The Columbian newspaper reported Saturday, the oldest living apple tree in Washington State, planted more than 194 years ago is no longer “living.” The nearly two century old tree was planted back when the Hudson’s Bay Company was operating nearby Fort Vancouver. The Fort Itself was the first real European settlement in the Pacific Northwest.
The tree has had a small park built around it with a fence around the tree to protect it for many years. The Old Apple Tree park is the south terminus for the famed “land bridge” over SR 14 connecting the Fort Vancouver National Park site to the waterfront along Columbia Way.
The article mentions that the main trunk of the tree has died, but the root structure should live on for a couple more centuries continuing to produce new tree sprouts. Hopefully they will find a way to preserve the remains of the tree as it is a bit of a historical landmark here in America’s Vancouver. Although natural living trees that predate all local Euro-American culture are all over the area, in the form of old growth Fir trees and such, this was not only the oldest living apple tree in Washington State, it was likely one of the oldest living things, planted by Euro-Americans in the entire Pacific Northwest. To think that tree saw the rise and fall of Hudson’s Bay Company and then the rise of Vancouver as an American city rather than a British settlement. It watched Vancouver grow from 19,000 people in 1940 to over 80,000 in 1943, most of the activity just a short walk away from this tree. The apple tree is very close to the Kaiser Shipyards facility that employed nearly 40,000 people at the height of WWII producing light aircraft carriers and liberty ships. Oh the things that tree has seen. The very best and worst of humanity over the eons.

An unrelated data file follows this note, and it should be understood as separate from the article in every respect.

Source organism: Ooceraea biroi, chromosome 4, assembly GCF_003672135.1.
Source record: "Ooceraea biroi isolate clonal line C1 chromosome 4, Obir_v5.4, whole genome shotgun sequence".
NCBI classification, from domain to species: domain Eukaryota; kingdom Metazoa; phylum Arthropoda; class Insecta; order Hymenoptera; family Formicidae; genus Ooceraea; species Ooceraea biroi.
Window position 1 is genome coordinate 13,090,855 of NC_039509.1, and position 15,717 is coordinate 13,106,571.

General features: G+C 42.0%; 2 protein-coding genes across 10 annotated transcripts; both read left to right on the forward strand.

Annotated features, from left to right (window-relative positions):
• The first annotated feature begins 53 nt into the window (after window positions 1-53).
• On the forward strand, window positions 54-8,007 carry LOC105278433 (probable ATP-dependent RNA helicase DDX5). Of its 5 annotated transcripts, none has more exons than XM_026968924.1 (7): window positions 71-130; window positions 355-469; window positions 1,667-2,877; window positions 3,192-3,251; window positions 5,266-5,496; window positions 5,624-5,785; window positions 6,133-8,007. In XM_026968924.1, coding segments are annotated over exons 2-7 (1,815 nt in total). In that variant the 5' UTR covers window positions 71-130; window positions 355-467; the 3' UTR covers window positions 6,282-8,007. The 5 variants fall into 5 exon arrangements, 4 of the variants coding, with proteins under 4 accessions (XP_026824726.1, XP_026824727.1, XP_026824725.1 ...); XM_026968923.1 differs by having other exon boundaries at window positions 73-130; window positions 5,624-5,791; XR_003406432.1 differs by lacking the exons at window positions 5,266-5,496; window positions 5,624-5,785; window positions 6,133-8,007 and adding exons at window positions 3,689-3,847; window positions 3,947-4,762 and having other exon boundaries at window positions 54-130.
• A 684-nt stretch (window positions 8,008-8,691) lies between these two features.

Miss Spring went out kicking and screaming right down to the bitter end on the solstice throwing down cool temps and showers. She can be feisty that one. Summer is just rolling her eyes, almost as if to say, “are you done now?” Later this week summer may just have to make her point with some upper 80s and maybe even some scattered 90s and tell Miss Spring her tantrum is over and to “go your room” 😉 So goes the long and both flirtatious and tumultuous affair with spring-time in the ‘Couv’.
Fathers day was in a word: pleasant. It was warm but not hot, a cool breeze and relaxing atmosphere. Not too many dads can complain about that day. Get ready for a week of warmer weather as summer will flex a bit pushing temps well into the 80s. I won’t say rain is done for the season, but it could be.
Now that Vancouver is in Phase II of the Covid 19 reopening, be sure to hit the restaurants, pubs, breweries, and other businesses that have been locked out over the last 3 months! They desperately need some cash flow. Many of our wonderful locally owned establishments didn’t make it through. Those that survived need help so get out and enjoy dining and drinking out, follow the rules stay safe and let’s all do our part to keep our community moving forward.
Ah the ‘Couv’ life; it is good, Phase II and on the move.
That pesky ‘Rose Festival’ low pressure arrived on schedule even though the Rose Festival has been postponed due to COVID-19. Showers, rain, and thunder-storms all participated in this year’s festivities. The “official” start of summer is June 20 and our weather appears to be ready for the switch. Look at this NWS forecast as the week progresses towards the ‘real’ summer some does the weather.
Spring is flirtatious and angry at times. But summer is much more relaxed. The weather beyond the solstice tends to do what we say, you know, all sunshine and sweetness. Get ready folks it’s coming soon.
Clark County is cautiously moving into Phase II of the Governor’s reopening plan. There has been a pent up demand for at least some form of ‘normal’ socializing. I believe that people need in person socialization and at least now we can get some of that back. Obviously we do not want to get lazy and fall back into the normal routines as we still need to snap out of the grip of COVID-19. Soon the doctors and scientists will come up with a vaccine or a solid treatment for the virus so we can resume a more normal and healthy human experience.
If you can get out be sure to visit restaurants as much as possible, they are operating at partial capacity so it is critical that they stay consistently busy. We are very fortunate to have such a great array of dining and drinking establishments, but they need us now more than ever. Try going at off peak hours to help them maintain a flow of revenue. We as a community can play a major role in saving small businesses that are on the brink due to COVID-19 restrictions.